I believe we fit this longevity like ideal in the sense that we have the edge server that you can deploy in your local environment. So if the end service like the big cloud goes out of business, I don't believe it will, but if it will, you still have the edge server. We have an open protocol documented on GitHub.

We have open source SDKs and we also have a reference implementation of the server on GitHub. Privacy, everything is encrypted in transit and at rest, you can encrypt both on the server side and the device and just one more thing like with encryption, MongoDB has something called field level encryption that we don't support currently with the same protocol, unfortunately, but it is there like encryption at rest in the server. Okay, lastly, user control.

So because the Realm database is a file on the disk of the device, you can extract it from the device and you can open it using tools like Realm Studio, which is a UI, like a data browser for the database. It also has possibilities of exporting and importing JSON and CSV from the database file. Great.

So taking one step back, I think we could see local first as a piece of a megatrend that we see this idea about going from imperative to declarative, going from describing like the individual steps that an app needs to do to describing the end state that we want to have. One example of this, I'm going to go through a few examples of this. So like one of them is server configuration.

We see going from shell commands to doing more infrastructure as code using Terraform configs or Kubernetes, for example. Also like JavaScript module systems going from inline require statements to the more declarative ECMAScript modules is another example. On Android, going from the views, object-oriented paradigm to Jetpack Compose, for example, or on iOS, UIKit to SwiftUI.

We used to write jQuery, where we would be finding an element, changing some property, like changing the text inside the element to a more declarative approach, which we all know and love. And yeah. What about fetch?

What about data fetching? What is the state of the art in terms of declarative data fetching nowadays? When we look at the React Native survey and in the usage of the data fetching category, we can see fetch, like the fetch API, is very, very used.

Also small wrappers around that, like Axios, is also popular. TensorStack Query is increasing in popularity for helping some of the issues that are arising around fetching. And when we go over to retention on the data fetching, we can see that TensorStack Query is one of at least the most popular solutions to this problem about data fetching.

And it seems to be sort of the best thing we can do right now. But data fetching is really hard. And Tanner Lindsley, the co-author or the creator of TensorStack and TensorStack Query knows about this.

This is taken from their documentation, like a long list of all the problems that TensorStack is trying to solve. So I think when you don't control the location, this is the first bullet here, I know it's a little small, but when you don't control the location of the data of the service that you're fetching from, data fetching using HTTP might be the only thing you can do. Like if you want to interface directly from the app.

But I think that's not true for many apps and many like use cases, you actually do control both sides of that situation. Yeah, but there's a long list here, like the difficulties of interacting with asynchronous APIs, shared ownership. So this thing about data fetching, it doesn't inherently have solutions for conflicting data, for example, and how you resolve that.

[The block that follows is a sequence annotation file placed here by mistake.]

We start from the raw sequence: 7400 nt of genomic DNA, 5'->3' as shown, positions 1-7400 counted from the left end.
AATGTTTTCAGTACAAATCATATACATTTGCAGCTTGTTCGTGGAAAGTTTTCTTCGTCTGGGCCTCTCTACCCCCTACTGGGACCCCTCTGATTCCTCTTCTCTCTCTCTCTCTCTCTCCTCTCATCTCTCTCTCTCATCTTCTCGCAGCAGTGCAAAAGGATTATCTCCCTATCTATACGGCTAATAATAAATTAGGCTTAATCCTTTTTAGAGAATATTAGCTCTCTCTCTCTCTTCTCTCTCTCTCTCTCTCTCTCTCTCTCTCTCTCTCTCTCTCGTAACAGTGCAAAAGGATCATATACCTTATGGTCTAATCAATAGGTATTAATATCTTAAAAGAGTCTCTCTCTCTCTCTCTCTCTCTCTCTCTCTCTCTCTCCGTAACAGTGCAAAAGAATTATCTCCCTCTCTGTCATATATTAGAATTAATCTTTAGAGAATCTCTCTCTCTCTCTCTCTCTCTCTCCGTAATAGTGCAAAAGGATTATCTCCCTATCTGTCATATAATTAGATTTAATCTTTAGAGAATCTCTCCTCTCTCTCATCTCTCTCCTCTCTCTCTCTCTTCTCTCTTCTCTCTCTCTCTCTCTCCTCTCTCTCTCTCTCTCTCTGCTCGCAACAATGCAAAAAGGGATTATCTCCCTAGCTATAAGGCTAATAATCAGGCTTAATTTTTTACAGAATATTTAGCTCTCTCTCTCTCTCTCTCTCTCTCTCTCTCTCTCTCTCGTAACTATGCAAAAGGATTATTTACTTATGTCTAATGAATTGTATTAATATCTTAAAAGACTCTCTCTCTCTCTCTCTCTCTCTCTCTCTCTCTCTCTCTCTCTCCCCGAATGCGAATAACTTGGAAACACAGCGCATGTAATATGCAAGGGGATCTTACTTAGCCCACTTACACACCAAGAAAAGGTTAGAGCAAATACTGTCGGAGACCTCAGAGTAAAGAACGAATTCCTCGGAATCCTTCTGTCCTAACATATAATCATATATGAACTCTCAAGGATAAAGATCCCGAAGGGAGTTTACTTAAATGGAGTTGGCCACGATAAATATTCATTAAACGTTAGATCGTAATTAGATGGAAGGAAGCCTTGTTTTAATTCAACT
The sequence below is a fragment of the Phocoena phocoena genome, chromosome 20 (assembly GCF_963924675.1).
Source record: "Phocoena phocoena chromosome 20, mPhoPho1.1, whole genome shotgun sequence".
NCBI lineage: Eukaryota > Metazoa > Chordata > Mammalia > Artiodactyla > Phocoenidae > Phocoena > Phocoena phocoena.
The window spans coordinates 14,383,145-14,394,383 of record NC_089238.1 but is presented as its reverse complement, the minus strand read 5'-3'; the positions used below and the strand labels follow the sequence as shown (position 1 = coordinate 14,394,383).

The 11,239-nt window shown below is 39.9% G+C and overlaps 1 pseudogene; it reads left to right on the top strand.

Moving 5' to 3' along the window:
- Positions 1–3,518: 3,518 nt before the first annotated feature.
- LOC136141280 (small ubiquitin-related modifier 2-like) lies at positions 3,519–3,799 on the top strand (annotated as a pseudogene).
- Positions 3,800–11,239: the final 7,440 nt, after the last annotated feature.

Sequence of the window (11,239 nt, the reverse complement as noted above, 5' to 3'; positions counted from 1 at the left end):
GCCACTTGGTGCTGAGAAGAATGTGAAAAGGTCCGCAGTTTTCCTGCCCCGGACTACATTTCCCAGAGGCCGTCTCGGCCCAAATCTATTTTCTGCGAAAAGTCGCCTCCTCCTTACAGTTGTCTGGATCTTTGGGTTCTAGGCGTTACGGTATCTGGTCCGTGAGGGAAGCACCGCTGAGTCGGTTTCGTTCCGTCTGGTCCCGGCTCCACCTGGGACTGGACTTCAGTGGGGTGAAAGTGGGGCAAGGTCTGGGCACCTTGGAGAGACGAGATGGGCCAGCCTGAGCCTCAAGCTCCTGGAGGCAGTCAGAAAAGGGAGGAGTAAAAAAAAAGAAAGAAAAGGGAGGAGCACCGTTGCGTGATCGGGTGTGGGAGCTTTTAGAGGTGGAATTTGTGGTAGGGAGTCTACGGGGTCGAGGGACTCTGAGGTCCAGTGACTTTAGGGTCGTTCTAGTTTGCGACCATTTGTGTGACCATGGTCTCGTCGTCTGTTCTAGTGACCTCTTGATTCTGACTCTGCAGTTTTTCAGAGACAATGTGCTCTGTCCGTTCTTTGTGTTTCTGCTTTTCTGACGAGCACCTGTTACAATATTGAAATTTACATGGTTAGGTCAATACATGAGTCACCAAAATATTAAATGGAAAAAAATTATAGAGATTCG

Caching, deduplication, so I don't like fetch the same thing twice. Updating the state on the client, like how do I actually know when to fetch again? How do I don't underfetch, overfetch, yeah, all that stuff.

Pagination, memory management of something like this. It's really, really hard. So I want to be specifically like, I'm not bashing on TensorStack Query specifically.

I said that this is the state of the art. This is the best way we can do it. But I'm going to show how you can go about doing things in that library versus something like Realm.

So this is how you would go about setting up TensorStack Query. You import some like the query client and a provider and a use query hook from the React query package here. We initialize the client and we render our app providing the client into this client provider that will use the React context API to expose the client to the example app or example component.

We're going to try to fetch a piece of data in this case from the GitHub API. We import the use query hook here for the example component. We call the use query hook and we get back an object with an appending state, an error state and the data.

We have to specify a query key and this is to ensure that the query gets refetched if something on our client changes. Like this is a way of provoking a data, like a new data fetch. And we provided a query function, some asynchronous function that will return a promise of JSON or of data that we will eventually get back as the data property.

Yeah, and I think like this fetch will happen on mount of the component and when you focus the thing like the screen or the component, when you focus the app, sorry, it might as well get connectivity. If you're offline and you get connectivity, it's going to refetch and you can refetch on an interval. You can also like manually say you want to have this query fetched or you can invalidate the query key.

But these are all just heuristics like you need to know like when you want to do that. And that's why even though this is probably the state of the art in terms of like how declarative we can get with data fetching, you still have some underlying imperativeness in terms of like when do you want to fetch data in a smart way. Yeah, and we have this pending state where we need to show a loading spinner, which is super annoying if people want to interact with the app.